20 Years of Absurd’s Facta Loquuntur

This year marks the twentieth anniversary of the release of Facta Loquuntur, the debut album from Germany’s infamous Absurd.  While the band typically garners more attention for their criminal exploits and socio-political beliefs (as sensationalized by the 1998 book Lords of Chaos) than for their music, it cannot be denied that their first album is a heavily flawed yet weirdly engaging work that deserves a place in the annals of black metal.

The first thing one notices about Facta Loquuntur is that it bears little resemblance to the black metal emanating from other parts of Europe such as Norway or France at the time, or even to that of German contemporaries such as Moonblood and Nagelfar.  In fact, for all intents and purposes it is an extremely dark sounding garage punk album, in many respects more akin to the first wave black metal sounds of Venom, Hellhammer and early Bathory.

Indeed, as with Hellhammer’s demos, there is a delightfully warped amateurishness that permeates Facta Loquuntur.  Tracks such as “Werwolf” and “Eternal Winter” are poorly played and recorded, yet they’re also oddly charming and surprisingly catchy thanks to their simplicity; there will always be something appealing about a bunch of kids who can barely play their instruments slapping some songs together and just fucking going for it. The members of Absurd were still teenagers when these songs were written and recorded, and it is this combination of youthful angst and naivete that makes the album such an interesting piece of black metal history.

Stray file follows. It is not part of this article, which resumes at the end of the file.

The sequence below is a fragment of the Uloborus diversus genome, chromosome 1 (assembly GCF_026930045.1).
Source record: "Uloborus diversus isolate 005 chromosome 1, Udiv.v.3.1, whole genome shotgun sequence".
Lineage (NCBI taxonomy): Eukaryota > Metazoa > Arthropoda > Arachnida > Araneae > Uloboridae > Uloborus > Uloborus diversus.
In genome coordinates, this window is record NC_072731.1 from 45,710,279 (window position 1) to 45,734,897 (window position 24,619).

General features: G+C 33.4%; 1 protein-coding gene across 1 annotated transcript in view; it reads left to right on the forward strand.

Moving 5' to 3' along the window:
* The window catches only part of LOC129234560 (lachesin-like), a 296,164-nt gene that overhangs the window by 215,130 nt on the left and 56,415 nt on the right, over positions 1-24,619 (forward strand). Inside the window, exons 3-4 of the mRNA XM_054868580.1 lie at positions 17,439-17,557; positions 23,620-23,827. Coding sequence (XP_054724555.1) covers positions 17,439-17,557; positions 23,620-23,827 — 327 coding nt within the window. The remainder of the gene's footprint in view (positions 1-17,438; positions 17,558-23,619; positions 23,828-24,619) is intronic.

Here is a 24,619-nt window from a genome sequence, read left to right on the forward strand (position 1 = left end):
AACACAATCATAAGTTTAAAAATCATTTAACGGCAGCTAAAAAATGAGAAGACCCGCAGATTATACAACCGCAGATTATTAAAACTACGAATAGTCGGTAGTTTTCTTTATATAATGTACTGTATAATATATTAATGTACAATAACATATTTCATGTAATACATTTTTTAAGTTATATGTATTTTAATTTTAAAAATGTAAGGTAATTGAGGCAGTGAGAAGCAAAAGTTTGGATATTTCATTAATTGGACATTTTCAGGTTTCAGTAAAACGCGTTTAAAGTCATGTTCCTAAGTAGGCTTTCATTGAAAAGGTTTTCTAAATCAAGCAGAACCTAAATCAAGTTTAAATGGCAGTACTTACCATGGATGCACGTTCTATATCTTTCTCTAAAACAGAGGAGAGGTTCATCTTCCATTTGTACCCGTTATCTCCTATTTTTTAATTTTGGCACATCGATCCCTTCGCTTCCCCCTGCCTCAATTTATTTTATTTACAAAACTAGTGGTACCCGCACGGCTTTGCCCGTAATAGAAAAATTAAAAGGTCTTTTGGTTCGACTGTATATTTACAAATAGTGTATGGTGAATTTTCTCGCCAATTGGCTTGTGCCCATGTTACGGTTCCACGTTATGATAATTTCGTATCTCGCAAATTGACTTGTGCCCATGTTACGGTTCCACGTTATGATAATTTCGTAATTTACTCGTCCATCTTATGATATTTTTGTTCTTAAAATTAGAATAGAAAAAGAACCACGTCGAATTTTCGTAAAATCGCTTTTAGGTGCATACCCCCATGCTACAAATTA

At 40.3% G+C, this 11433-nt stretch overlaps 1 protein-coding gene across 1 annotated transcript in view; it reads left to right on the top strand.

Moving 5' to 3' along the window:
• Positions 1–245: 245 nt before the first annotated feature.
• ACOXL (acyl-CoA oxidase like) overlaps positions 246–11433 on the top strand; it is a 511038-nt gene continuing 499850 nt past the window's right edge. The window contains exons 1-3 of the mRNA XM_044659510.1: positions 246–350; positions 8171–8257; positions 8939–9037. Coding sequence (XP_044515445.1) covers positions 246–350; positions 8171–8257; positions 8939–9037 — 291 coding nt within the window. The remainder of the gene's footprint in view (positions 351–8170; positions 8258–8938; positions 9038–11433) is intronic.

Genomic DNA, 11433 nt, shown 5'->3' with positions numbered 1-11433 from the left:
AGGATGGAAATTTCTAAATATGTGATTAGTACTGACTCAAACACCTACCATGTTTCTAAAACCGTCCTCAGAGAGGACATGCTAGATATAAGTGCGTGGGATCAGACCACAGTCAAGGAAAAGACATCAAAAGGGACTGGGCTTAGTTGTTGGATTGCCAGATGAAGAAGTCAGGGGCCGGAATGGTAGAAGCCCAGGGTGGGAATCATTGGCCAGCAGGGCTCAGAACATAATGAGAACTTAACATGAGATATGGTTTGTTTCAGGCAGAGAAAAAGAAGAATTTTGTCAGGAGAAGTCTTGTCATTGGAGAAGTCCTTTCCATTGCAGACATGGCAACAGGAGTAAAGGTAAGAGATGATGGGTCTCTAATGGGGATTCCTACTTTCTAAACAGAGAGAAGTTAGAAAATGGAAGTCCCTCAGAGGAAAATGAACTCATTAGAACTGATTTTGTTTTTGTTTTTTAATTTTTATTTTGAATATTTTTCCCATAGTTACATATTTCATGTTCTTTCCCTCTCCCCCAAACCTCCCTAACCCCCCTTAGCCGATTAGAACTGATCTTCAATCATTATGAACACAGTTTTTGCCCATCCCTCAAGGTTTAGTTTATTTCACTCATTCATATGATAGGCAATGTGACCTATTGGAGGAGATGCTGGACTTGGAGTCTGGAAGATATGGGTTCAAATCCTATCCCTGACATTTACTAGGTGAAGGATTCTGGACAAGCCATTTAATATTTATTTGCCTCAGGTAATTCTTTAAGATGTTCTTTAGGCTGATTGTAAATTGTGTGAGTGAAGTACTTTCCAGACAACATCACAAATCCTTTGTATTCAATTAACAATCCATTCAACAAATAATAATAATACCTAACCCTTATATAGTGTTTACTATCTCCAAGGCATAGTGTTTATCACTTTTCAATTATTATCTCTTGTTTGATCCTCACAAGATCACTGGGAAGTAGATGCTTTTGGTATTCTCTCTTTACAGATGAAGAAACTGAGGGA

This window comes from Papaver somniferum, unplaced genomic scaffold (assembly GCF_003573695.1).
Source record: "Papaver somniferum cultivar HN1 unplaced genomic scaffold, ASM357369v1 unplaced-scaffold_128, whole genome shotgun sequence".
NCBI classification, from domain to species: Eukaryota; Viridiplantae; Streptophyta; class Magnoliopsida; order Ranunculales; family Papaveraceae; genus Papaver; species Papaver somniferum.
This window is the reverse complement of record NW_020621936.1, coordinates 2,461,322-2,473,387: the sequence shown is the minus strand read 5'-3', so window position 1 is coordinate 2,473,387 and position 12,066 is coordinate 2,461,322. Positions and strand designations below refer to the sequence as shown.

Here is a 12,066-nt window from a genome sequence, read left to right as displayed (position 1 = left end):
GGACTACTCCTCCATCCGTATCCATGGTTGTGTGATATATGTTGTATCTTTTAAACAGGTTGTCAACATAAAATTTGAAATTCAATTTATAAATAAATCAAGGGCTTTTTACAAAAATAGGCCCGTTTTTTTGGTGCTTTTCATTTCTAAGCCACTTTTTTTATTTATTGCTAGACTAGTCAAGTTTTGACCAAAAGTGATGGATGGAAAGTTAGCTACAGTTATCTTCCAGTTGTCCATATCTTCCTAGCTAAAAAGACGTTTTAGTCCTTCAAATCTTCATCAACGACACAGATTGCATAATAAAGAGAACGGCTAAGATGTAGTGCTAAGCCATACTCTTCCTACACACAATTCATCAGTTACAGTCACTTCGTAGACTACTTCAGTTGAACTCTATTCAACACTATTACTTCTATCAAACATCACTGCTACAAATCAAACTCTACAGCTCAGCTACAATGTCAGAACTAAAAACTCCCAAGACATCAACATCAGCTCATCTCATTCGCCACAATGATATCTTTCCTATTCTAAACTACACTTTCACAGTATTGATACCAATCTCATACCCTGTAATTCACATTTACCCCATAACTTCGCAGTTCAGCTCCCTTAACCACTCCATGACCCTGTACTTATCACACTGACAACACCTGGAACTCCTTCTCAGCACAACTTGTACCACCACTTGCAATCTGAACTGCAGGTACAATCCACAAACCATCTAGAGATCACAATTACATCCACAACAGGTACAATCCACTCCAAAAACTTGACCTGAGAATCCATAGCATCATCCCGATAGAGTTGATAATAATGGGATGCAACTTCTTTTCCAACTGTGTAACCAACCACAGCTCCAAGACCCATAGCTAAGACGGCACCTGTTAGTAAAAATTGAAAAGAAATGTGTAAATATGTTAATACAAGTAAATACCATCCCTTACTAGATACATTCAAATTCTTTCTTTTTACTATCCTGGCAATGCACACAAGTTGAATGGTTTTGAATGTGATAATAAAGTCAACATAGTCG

It’s safe to say there wasn’t anything particularly innovative in what Absurd was doing in 1996, especially in comparison to their peers, but that doesn’t prevent Facta Loquuntur from being an enjoyable listen.  In spite of paling in comparison musically to other black metal records released the same year such as Filosofem or Blut und Krieg, there is a certain something about its punky attitude, plentiful rough edges and weird-ass hooks that makes it utterly unique.  From the Teutonic sludge chunder of “Pesttanz” to the bizarro black punk ballad “Dreaming of Love,” there weren’t many bands that sounded quite like this.

Absurd would go on to evolve into a more technically proficient and traditionally black metal-sounding band as members came and went, but two decades later these early recordings are still a more than worthwhile listen for fans of first wave black metal and early second wave black metal as well as the darker side of punk rock.


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